A new generation has emerged that is acutely aware of its consumer capital and the benefits this brings to individuals and society, according to a study by SAS, the leader in analytics and the Future Foundation, an independent research agency.

The majority (69%) of this “Data Generation” (compromising 16- to 34-year-olds) view their own personal information as “bargaining chips” to enhance their lives. The “Data Generation” expect a hyper-personalised service from brands, who risk failing to survive in this new environment if they don’t exploit open and cloud-ready advanced analytics to better understand these customers.

This “Data Generation” expects hyper-personal insight into every aspect of their lives, where their habits, preferences and moods are taken into account so that predictive analytics can enhance their health, prosperity and future life potential. Only 12% are happy to share their personal data without a second thought. Yet, when asked to consider sharing in specific situations their psyche changed – with nearly three in five (57%) willing to share their own data to make their lives easier.

More than two-thirds (67%) are comfortable sharing with the healthcare sector, 57% with financial institutions, 50% with the public sector, 45% with utilities, 32% with retailers and just 28% with social media companies. These preferences differed depending on their levels of trust and the value they recoup for sharing their data:

  • Healthcare: Propensity to share driven by desire to optimise future health: Keen to improve the NHS, 40% are happy for the NHS to sell their anonymised data to third parties.
  • Public sector: Appetite to share hindered by concern it could be used against them: 62% are sceptical that the data they share is used well by government agencies.
  • Retail: Welcoming an era of ‘Me Me’ pricing: Having wised up to enhanced marketing techniques, more than half (51%) will purposefully abandon their virtual shopping basket at checkout to benefit from retailer re-targeting that induces a better price.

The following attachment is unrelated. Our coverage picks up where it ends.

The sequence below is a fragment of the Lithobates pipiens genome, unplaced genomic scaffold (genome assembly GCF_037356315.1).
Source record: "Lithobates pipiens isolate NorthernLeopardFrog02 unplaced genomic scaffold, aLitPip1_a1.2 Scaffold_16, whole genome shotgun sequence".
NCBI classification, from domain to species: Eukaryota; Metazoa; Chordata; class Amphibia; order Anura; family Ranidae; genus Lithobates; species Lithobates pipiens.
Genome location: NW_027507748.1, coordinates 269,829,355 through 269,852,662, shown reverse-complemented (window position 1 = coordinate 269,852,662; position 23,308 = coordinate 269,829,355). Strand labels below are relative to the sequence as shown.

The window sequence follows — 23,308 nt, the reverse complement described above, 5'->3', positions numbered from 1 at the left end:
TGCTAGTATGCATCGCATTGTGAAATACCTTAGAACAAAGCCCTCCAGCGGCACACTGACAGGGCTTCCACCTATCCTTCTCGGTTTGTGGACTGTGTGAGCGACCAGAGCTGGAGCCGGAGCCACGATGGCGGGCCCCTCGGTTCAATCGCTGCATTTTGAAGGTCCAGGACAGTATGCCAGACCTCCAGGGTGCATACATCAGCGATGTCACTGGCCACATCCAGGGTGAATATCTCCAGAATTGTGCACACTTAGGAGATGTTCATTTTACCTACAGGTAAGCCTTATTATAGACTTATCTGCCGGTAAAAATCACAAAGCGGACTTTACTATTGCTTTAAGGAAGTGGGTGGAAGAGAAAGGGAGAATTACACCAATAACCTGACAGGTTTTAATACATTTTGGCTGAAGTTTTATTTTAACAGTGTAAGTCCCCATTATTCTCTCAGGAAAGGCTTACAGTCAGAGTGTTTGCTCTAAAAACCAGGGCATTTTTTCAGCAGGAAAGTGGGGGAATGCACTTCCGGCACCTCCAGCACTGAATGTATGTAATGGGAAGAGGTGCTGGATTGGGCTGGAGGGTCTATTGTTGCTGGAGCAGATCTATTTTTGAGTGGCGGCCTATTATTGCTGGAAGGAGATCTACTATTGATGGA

• Energy: An exposed generation looking for control: Only 18% trust their energy supplier to find them the best deal, leaving more than half (51%) interested in home control apps in the future. Worryingly, only 48% would ‘share their energy consumption with energy suppliers to help them manage personal energy consumption and capacity at the national grid’.
  • Financial institutions: Consumers seek hyper-personalised control: Nearly three in five (58%) are interested in a service that calculates future financial situations using current work trajectory and spending habits and see potential from sharing their driving habits with insurers – such as being guided to cheaper petrol stations (41%), having coffee pre-prepared at stop-offs (21%) and offers on the move (23%).
  • Social media: Hold back from social media sharing: Amid corporate over-sharing and the eroding of trust, 68% are uncomfortable sharing data with social media companies. 

Mark Wilkinson, SAS regional vice president – Northern Europe, said: “The Data Generation are amenable to sharing more forms of data, provided it gives them control as they navigate turbulent macro-economic conditions and fluid career projections. The organisations that will prosper in the future, will demonstrate how they can enhance the Data Generation’s life potential and that of society. This will require organisations to embrace analytics architectures that are more accessible, flexible and can easily scale to problems of any size. All industries need access to a simple, open and cloud-ready platform that can complement other technologies and open source software.”

This is an era where organisations make multi-million pound decisions based on access to highly relevant and personal customer insights derived from enhanced computational power and analytics. The “Data Generation” is driven by new motivations that society is not yet fully accustomed to. For sectors to provide the new data savvy generation with what they are looking for, they must understand their motivations. This is a generation that:

  • Worry that their jobs will be replaced by robots: They recognise a need for dexterity in learning, with 78% expecting to keep learning new skills throughout their life, and four out of 10 prepared to invest either their own time or money into acquiring data science skills.
  • Feel financially naked: As they experience turbulent macroeconomic conditions, austerity measures and fluid career projections they look to their own data to gain control and self-sufficiency.
  • Want to quantify every aspect of their lives: Being visibly in control is a powerful aspiration, with almost two-thirds (61%) interested in collecting and interpreting real-time information to make better life choices.
  • Expect total recall: They have embraced information recovery, with 65% expecting brands to have total recall of previous interactions to help them find exactly what they are looking for.
  • Are becoming a generation of forecasters: Want the ability to predict every aspect of their lives to feel more in control of their own futures.
  • Look to computers to learn for them: Artificial intelligence is becoming a computerised advantage offering a personal touch to individuals to help them predict future scenarios by converting the analysis of large data sets into natural language.
  • Live in a ‘Me Me Me World’: Expect hyper personal communication based on lifestyle, beliefs, moods and aspirations that feed into the what, when, why and how they are communicated with.

 

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